Try not. Do…or do not. There is no try.

Last weekend I took my kids to watch Cardiff Blues playing Toulon at the Arms Park. They’re sufficiently young never to have known what came before regional rugby in Wales. My eldest was born the year Wales  won the first of their three Grand Slams in the professional era, 2005.

After last Sunday’s game I came home and picked up Lynn Howells’ book, “Despite The Knock Backs,” and from the first page I was stridently reminded of what a troubled birth regional rugby had in Wales. He’s known as Yoda on, and the story he tells is one of a struggle between the Valley rebels of Pontypridd and the evil WRU empire led by Darth Moffett.

Devotees of recent Welsh rugby history will know there are several sides to the sad story of the Celtic Warriors. Back then the WRU were in dire financial straits, and the regional model was born out of the need to cut costs. It wasn’t about rugby, the players or the supporters, it was about cold, hard, cash (or the lack of it).

Things are very different now. The WRU’s finances are in rude health, our national team have won three Grand Slams and came within a whisker of reaching the World Cup Final. However, the domestic garden is far from rosy. Our regions are floundering on the European stage, and attendances at Pro 12 matches hover well below the break-even mark.

Yoda tells the compelling and passionate story of how the Celtic Warriors and rugby in the South Wales Valleys were hung out to dry by the bone-headed machinations of David Moffett and Leighton Samuel. The moral of the story is that money can destroy as well as create success. There has never been enough money to support professional rugby in Wales, and it’s unlikely that there ever will be.

Once he’s done with the demise of the Warriors, Yoda turns his attention to his own career. From Maerdy, via Tylorstown and Pontypridd to the bright lights of Cardiff and back again. What we see is a loyal (some might say naively so) servant of Welsh rugby working hard to win the respect and accolades of his peers. The grandson of a communist miner, it’s clear that Lynn Howells has no time for the blazers and the money men in Welsh rugby, with a few notable exceptions such as the late Vernon Pugh QC.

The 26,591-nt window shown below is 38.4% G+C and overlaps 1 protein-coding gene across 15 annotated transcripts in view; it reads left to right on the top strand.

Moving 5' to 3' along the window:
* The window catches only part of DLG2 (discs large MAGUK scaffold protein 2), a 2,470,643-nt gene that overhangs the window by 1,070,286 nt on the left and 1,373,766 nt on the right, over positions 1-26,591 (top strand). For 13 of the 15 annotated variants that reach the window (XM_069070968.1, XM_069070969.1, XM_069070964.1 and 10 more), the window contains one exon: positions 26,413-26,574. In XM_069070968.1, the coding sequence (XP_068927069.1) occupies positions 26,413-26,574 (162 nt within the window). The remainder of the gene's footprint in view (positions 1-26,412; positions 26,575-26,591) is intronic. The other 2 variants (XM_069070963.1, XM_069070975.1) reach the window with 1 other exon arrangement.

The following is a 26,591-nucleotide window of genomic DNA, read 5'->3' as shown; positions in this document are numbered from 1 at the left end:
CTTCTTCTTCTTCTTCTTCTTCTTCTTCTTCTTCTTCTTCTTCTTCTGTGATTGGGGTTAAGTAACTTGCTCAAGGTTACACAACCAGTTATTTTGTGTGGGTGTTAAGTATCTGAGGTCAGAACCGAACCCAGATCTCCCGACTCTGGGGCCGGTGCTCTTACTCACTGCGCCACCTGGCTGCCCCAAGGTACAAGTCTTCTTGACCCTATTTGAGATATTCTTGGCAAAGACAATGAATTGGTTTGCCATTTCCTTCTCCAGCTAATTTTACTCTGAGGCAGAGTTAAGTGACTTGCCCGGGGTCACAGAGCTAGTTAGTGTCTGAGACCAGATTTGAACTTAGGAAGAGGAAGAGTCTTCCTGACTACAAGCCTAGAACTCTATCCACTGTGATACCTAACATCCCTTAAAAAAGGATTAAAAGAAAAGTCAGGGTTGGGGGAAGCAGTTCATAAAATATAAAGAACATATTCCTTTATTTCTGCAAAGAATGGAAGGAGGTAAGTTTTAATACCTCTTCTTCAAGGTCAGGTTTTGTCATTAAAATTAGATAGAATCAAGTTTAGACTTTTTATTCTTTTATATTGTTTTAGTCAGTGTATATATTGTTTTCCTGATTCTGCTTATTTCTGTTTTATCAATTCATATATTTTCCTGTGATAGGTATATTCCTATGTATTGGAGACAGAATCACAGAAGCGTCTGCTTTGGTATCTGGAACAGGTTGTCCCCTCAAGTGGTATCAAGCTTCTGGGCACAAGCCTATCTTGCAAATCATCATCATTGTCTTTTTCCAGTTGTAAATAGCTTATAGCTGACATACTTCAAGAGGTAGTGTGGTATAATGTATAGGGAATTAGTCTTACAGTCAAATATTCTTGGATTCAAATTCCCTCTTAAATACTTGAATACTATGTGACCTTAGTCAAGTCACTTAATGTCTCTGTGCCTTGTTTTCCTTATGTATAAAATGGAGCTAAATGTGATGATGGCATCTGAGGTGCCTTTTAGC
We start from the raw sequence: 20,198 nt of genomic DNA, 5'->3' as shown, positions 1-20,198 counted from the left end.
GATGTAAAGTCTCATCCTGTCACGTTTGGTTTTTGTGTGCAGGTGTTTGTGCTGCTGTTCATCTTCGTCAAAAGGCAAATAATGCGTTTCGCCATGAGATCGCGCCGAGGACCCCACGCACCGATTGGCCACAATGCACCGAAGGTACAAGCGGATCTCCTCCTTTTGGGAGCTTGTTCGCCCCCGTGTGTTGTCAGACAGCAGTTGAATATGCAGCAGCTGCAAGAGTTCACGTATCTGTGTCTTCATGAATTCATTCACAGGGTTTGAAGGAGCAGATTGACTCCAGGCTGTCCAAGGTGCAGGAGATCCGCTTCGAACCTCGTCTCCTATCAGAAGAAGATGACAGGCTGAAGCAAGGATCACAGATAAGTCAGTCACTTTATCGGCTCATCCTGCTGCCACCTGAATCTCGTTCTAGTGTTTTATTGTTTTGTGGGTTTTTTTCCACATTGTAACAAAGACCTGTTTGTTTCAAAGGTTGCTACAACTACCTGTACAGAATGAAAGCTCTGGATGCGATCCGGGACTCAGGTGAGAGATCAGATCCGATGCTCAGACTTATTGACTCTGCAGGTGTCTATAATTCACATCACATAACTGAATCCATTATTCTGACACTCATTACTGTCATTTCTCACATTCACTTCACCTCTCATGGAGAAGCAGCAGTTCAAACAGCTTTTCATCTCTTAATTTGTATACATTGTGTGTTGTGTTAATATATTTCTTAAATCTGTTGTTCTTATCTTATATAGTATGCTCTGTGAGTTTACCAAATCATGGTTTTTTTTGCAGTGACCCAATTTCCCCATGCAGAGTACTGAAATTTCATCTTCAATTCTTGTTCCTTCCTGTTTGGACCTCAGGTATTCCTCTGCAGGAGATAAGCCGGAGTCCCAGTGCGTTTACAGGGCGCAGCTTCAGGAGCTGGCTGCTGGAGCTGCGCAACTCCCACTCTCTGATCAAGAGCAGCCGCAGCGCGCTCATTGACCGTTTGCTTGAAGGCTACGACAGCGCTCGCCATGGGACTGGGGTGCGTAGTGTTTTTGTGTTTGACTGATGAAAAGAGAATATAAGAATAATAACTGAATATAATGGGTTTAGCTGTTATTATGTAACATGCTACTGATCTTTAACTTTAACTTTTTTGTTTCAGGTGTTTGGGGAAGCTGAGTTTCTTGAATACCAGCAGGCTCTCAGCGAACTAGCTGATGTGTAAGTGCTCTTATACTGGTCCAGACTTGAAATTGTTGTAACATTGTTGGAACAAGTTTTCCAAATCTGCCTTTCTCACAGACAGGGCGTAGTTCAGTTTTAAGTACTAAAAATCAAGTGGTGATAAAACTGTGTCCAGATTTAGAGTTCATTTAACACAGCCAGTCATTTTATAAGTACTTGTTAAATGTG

Howells tells his story with a refreshing level of self-awareness and honesty, providing a stark contrast with the preening show-ponies he had often had to manage in the dressing room and on the training paddock.

I’m of an age where my experiences of Welsh rugby have bridged the wide gap between the glory days of the seventies and the glory days of the twenty first century, with all the disappointment and despair which came between. This book is a valuable companion to those memories, and it sheds a light on some of the darkest moments in recent Welsh rugby history. It is a story which serves as a lesson to those who are now trying to fix the dog’s breakfast that is regional rugby, and as a warning to those who think everything in the garden is rosy. Our fortunes on the international stage may well be blooming, but domestic Welsh rugby is withering on the vine. We need more honest men of Lynn Howells’ calibre if it is to be revived.

“Lynn Howells: Despite The Knock-Backs” is published by Y Lolfa on November 2nd.